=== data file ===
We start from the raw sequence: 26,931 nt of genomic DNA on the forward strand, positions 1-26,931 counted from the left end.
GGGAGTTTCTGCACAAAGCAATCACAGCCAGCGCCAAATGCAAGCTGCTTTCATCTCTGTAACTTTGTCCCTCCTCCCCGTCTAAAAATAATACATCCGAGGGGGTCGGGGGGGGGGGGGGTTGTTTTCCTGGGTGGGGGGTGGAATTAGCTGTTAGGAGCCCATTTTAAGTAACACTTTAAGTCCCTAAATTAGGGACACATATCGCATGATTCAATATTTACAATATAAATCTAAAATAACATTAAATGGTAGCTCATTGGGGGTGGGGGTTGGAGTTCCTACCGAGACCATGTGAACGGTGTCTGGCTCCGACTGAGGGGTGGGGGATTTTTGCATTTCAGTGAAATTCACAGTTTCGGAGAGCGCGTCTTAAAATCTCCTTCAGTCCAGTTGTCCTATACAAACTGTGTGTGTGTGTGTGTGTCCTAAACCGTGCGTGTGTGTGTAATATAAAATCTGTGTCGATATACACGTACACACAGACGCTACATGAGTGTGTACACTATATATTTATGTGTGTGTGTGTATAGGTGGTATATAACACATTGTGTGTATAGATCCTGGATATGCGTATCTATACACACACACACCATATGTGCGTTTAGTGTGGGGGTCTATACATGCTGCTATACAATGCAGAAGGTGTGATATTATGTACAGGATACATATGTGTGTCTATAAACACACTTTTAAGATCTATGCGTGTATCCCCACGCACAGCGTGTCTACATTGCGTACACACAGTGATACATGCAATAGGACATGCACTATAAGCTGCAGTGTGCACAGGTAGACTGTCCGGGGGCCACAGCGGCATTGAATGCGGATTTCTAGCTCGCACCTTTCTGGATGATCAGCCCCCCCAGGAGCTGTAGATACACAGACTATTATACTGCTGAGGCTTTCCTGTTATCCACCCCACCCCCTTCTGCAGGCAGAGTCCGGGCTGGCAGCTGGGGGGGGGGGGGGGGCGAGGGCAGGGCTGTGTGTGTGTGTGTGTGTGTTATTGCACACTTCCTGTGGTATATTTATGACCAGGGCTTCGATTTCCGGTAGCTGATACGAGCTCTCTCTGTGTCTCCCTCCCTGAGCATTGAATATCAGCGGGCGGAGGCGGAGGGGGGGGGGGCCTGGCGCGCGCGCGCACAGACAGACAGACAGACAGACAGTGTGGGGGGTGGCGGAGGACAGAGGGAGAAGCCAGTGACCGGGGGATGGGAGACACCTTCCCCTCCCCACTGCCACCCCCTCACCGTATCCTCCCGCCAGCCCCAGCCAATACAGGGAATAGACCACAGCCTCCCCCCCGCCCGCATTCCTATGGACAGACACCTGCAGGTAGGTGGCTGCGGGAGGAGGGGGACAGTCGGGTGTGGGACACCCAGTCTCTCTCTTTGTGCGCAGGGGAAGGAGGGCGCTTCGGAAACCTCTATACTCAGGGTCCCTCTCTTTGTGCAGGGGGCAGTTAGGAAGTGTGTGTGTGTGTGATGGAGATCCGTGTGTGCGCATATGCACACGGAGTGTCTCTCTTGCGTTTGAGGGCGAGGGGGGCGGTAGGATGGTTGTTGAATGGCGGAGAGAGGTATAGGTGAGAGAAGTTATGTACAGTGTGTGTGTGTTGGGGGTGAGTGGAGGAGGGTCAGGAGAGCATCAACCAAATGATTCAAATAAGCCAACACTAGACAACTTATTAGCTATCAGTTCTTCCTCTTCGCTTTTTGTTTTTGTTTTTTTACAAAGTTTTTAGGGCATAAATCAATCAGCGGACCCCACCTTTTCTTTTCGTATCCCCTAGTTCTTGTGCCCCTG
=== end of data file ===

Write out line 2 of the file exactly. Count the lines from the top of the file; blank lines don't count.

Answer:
GGGAGTTTCTGCACAAAGCAATCACAGCCAGCGCCAAATGCAAGCTGCTTTCATCTCTGTAACTTTGTCCCTCCTCCCCGTCTAAAAATAATACATCCGAGGGGGTCGGGGGGGGGGGGGGTTGTTTTCCTGGGTGGGGGGTGGAATTAGCTGTTAGGAGCCCATTTTAAGTAACACTTTAAGTCCCTAAATTAGGGACACATATCGCATGATTCAATATTTACAATATAAATCTAAAATAACATTAAATGGTAGCTCATTGGGGGTGGGGGTTGGAGTTCCTACCGAGACCATGTGAACGGTGTCTGGCTCCGACTGAGGGGTGGGGGATTTTTGCATTTCAGTGAAATTCACAGTTTCGGAGAGCGCGTCTTAAAATCTCCTTCAGTCCAGTTGTCCTATACAAACTGTGTGTGTGTGTGTGTGTCCTAAACCGTGCGTGTGTGTGTAATATAAAATCTGTGTCGATATACACGTACACACAGACGCTACATGAGTGTGTACACTATATATTTATGTGTGTGTGTGTATAGGTGGTATATAACACATTGTGTGTATAGATCCTGGATATGCGTATCTATACACACACACACCATATGTGCGTTTAGTGTGGGGGTCTATACATGCTGCTATACAATGCAGAAGGTGTGATATTATGTACAGGATACATATGTGTGTCTATAAACACACTTTTAAGATCTATGCGTGTATCCCCACGCACAGCGTGTCTACATTGCGTACACACAGTGATACATGCAATAGGACATGCACTATAAGCTGCAGTGTGCACAGGTAGACTGTCCGGGGGCCACAGCGGCATTGAATGCGGATTTCTAGCTCGCACCTTTCTGGATGATCAGCCCCCCCAGGAGCTGTAGATACACAGACTATTATACTGCTGAGGCTTTCCTGTTATCCACCCCACCCCCTTCTGCAGGCAGAGTCCGGGCTGGCAGCTGGGGGGGGGGGGGGGGCGAGGGCAGGGCTGTGTGTGTGTGTGTGTGTGTTATTGCACACTTCCTGTGGTATATTTATGACCAGGGCTTCGATTTCCGGTAGCTGATACGAGCTCTCTCTGTGTCTCCCTCCCTGAGCATTGAATATCAGCGGGCGGAGGCGGAGGGGGGGGGGGCCTGGCGCGCGCGCGCACAGACAGACAGACAGACAGACAGTGTGGGGGGTGGCGGAGGACAGAGGGAGAAGCCAGTGACCGGGGGATGGGAGACACCTTCCCCTCCCCACTGCCACCCCCTCACCGTATCCTCCCGCCAGCCCCAGCCAATACAGGGAATAGACCACAGCCTCCCCCCCGCCCGCATTCCTATGGACAGACACCTGCAGGTAGGTGGCTGCGGGAGGAGGGGGACAGTCGGGTGTGGGACACCCAGTCTCTCTCTTTGTGCGCAGGGGAAGGAGGGCGCTTCGGAAACCTCTATACTCAGGGTCCCTCTCTTTGTGCAGGGGGCAGTTAGGAAGTGTGTGTGTGTGTGATGGAGATCCGTGTGTGCGCATATGCACACGGAGTGTCTCTCTTGCGTTTGAGGGCGAGGGGGGCGGTAGGATGGTTGTTGAATGGCGGAGAGAGGTATAGGTGAGAGAAGTTATGTACAGTGTGTGTGTGTTGGGGGTGAGTGGAGGAGGGTCAGGAGAGCATCAACCAAATGATTCAAATAAGCCAACACTAGACAACTTATTAGCTATCAGTTCTTCCTCTTCGCTTTTTGTTTTTGTTTTTTTACAAAGTTTTTAGGGCATAAATCAATCAGCGGACCCCACCTTTTCTTTTCGTATCCCCTAGTTCTTGTGCCCCTG